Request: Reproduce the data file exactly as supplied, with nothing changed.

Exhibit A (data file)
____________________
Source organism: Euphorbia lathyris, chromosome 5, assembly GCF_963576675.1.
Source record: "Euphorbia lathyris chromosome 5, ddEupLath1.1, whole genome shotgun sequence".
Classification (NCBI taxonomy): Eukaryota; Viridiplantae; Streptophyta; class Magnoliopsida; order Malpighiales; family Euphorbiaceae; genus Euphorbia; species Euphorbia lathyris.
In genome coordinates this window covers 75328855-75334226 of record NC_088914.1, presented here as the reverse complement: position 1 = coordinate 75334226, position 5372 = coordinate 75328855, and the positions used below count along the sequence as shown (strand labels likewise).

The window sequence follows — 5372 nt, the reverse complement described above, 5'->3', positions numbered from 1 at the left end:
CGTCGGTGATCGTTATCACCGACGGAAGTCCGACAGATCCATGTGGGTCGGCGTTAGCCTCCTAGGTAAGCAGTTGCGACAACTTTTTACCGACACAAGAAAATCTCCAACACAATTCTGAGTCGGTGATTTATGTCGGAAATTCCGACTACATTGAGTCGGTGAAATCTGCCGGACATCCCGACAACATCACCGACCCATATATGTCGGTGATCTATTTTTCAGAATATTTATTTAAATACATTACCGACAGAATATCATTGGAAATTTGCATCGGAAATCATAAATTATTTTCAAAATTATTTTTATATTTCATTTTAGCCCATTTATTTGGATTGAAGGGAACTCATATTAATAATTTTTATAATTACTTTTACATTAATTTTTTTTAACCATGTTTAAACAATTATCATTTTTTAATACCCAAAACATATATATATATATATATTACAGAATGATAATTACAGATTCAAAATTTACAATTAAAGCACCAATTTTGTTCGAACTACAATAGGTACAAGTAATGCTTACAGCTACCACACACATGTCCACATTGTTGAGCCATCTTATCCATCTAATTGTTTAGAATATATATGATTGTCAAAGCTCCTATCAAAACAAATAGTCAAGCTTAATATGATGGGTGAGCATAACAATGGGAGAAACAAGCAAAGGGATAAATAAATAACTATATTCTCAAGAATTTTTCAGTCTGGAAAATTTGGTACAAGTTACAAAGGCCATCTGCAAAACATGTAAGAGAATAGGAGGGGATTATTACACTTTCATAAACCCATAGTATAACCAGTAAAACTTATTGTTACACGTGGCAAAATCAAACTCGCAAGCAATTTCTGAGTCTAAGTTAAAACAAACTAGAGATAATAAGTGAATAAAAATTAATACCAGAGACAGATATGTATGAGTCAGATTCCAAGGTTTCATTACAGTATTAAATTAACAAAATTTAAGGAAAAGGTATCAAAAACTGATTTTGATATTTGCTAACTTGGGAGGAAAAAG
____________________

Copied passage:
Source organism: Euphorbia lathyris, chromosome 5, assembly GCF_963576675.1.
Source record: "Euphorbia lathyris chromosome 5, ddEupLath1.1, whole genome shotgun sequence".
Classification (NCBI taxonomy): Eukaryota; Viridiplantae; Streptophyta; class Magnoliopsida; order Malpighiales; family Euphorbiaceae; genus Euphorbia; species Euphorbia lathyris.
In genome coordinates this window covers 75328855-75334226 of record NC_088914.1, presented here as the reverse complement: position 1 = coordinate 75334226, position 5372 = coordinate 75328855, and the positions used below count along the sequence as shown (strand labels likewise).

The window sequence follows — 5372 nt, the reverse complement described above, 5'->3', positions numbered from 1 at the left end:
CGTCGGTGATCGTTATCACCGACGGAAGTCCGACAGATCCATGTGGGTCGGCGTTAGCCTCCTAGGTAAGCAGTTGCGACAACTTTTTACCGACACAAGAAAATCTCCAACACAATTCTGAGTCGGTGATTTATGTCGGAAATTCCGACTACATTGAGTCGGTGAAATCTGCCGGACATCCCGACAACATCACCGACCCATATATGTCGGTGATCTATTTTTCAGAATATTTATTTAAATACATTACCGACAGAATATCATTGGAAATTTGCATCGGAAATCATAAATTATTTTCAAAATTATTTTTATATTTCATTTTAGCCCATTTATTTGGATTGAAGGGAACTCATATTAATAATTTTTATAATTACTTTTACATTAATTTTTTTTAACCATGTTTAAACAATTATCATTTTTTAATACCCAAAACATATATATATATATATATTACAGAATGATAATTACAGATTCAAAATTTACAATTAAAGCACCAATTTTGTTCGAACTACAATAGGTACAAGTAATGCTTACAGCTACCACACACATGTCCACATTGTTGAGCCATCTTATCCATCTAATTGTTTAGAATATATATGATTGTCAAAGCTCCTATCAAAACAAATAGTCAAGCTTAATATGATGGGTGAGCATAACAATGGGAGAAACAAGCAAAGGGATAAATAAATAACTATATTCTCAAGAATTTTTCAGTCTGGAAAATTTGGTACAAGTTACAAAGGCCATCTGCAAAACATGTAAGAGAATAGGAGGGGATTATTACACTTTCATAAACCCATAGTATAACCAGTAAAACTTATTGTTACACGTGGCAAAATCAAACTCGCAAGCAATTTCTGAGTCTAAGTTAAAACAAACTAGAGATAATAAGTGAATAAAAATTAATACCAGAGACAGATATGTATGAGTCAGATTCCAAGGTTTCATTACAGTATTAAATTAACAAAATTTAAGGAAAAGGTATCAAAAACTGATTTTGATATTTGCTAACTTGGGAGGAAAAAG